WASHINGTON — Houthi rebels appear to be using Iranian-made drones to ram Saudi and UAE missile defenses in Yemen, according to a report by the group Conflict Armament Research.
Houthi rebels — officially called Ansar Allah — and forces aligned with former President Ali Abdullah Saleh have increasingly employed advanced weapons, including unmanned aerial vehicles.
Drones are being used by rebels to ram Saudi-led coalition missile defense systems in what are being referred to as "Kamikaze attacks."
CAR documented several cases of the tactics in October 2016 and February 2017. The aircraft were reportedly brought to Yemen overland from Oman, according to the analysts.
The recovered drones are referred to by rebels as the Qasef-1, according to images released by the Houthis. Houthi rebels allege that the drones were built in Yemen, but CAR's report suggested that they are practically indistinguishable from the Iranian Ababil-T drone, as well as the smaller Ababil-CH drone.
"The Qasef-1 not only shares near-identical design and construction characteristics with the Iranian UAV, but also features identical serial number prefixes," reports CAR. "These features suggest that the Qasef-1 is an Iranian-designed variant of the Ababil-CH or Ababil-T."
The report also notes that six drones intercepted after traveling through Oman were found on a known smuggling route between Iran and Houthi rebels.
The UAE reports that rebels have been flying the drones into the radar sets of the Saudi-led coalition's Patriot missile systems, used to combat airborne missile threats in addition to enemy aircraft. With radar disabled, rebels can then openly fire missiles at coalition forces.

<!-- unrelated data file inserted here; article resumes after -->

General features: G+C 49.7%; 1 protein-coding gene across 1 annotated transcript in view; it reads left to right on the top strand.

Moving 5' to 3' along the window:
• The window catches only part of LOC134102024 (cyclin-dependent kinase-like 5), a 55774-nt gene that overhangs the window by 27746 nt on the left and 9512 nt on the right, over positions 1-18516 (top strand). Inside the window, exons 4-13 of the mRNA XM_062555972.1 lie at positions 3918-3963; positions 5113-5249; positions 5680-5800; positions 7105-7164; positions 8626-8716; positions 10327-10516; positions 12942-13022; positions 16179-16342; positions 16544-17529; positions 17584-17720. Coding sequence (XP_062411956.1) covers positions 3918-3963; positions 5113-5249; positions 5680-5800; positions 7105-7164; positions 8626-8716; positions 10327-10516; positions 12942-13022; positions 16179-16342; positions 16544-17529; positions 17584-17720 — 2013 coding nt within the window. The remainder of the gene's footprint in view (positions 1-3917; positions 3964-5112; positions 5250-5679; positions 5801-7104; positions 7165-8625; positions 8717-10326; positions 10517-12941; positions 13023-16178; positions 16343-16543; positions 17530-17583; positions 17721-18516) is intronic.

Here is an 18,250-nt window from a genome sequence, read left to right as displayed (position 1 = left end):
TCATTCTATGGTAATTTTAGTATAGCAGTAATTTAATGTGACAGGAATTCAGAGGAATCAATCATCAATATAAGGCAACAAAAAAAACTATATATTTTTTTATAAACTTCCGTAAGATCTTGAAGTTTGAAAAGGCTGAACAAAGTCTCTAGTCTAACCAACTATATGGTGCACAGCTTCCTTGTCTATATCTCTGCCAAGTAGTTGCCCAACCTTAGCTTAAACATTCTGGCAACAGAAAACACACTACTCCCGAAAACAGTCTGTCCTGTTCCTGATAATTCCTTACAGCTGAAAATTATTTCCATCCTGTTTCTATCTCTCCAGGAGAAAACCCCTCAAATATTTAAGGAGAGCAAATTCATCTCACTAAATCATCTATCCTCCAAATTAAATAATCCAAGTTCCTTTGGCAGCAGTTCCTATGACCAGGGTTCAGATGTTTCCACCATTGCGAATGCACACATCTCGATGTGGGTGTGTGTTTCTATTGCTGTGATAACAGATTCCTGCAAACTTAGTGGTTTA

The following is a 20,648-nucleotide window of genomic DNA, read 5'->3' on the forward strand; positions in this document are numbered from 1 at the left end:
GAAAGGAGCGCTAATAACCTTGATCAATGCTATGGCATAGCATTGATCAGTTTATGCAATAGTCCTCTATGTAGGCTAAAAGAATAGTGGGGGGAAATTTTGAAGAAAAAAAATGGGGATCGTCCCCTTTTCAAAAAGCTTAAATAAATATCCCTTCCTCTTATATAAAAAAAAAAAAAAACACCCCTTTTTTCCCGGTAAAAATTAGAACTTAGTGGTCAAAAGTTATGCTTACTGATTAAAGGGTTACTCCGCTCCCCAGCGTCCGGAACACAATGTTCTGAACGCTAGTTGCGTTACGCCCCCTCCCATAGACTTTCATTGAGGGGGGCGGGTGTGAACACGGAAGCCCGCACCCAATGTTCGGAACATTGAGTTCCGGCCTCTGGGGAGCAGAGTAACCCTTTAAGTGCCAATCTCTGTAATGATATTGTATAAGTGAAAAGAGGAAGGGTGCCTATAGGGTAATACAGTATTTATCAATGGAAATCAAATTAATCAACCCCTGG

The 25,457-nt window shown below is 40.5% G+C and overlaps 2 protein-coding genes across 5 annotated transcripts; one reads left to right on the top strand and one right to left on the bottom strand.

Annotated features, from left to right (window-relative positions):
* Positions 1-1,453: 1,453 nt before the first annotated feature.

The original Ababil unmanned aircraft have been around since the Iran-Iraq war of the 1980s, reports the Washington Post.
While the drones have only been used to ram radar systems thus far, the threat of further application of the UAVs as flying bombs is very real. In January, Houthi rebels filled a remote controlled boat with explosives, attacking a Saudi frigate in the Red Sea, according to Vice Adm. Kevin Donegan, commander of the Bahrain-based US Fifth Fleet and head of US Naval Forces Central Command. In that attack, Donegan said he believed that Iran played a role.
"I don’t know that it’s Iranian-built, but I believe that its production in some way was supported by Iran," Donegan said then.
Donegan bases his theory off of weapons shipments seized in the past.
"About a year ago we began and were successful in interdicting about four weapons shipments of things going to Yemen," he said. "[The United Nations] said specifically that the weapons came from Iran and were destined for Yemen in violation of UN Security Council resolutions," he added.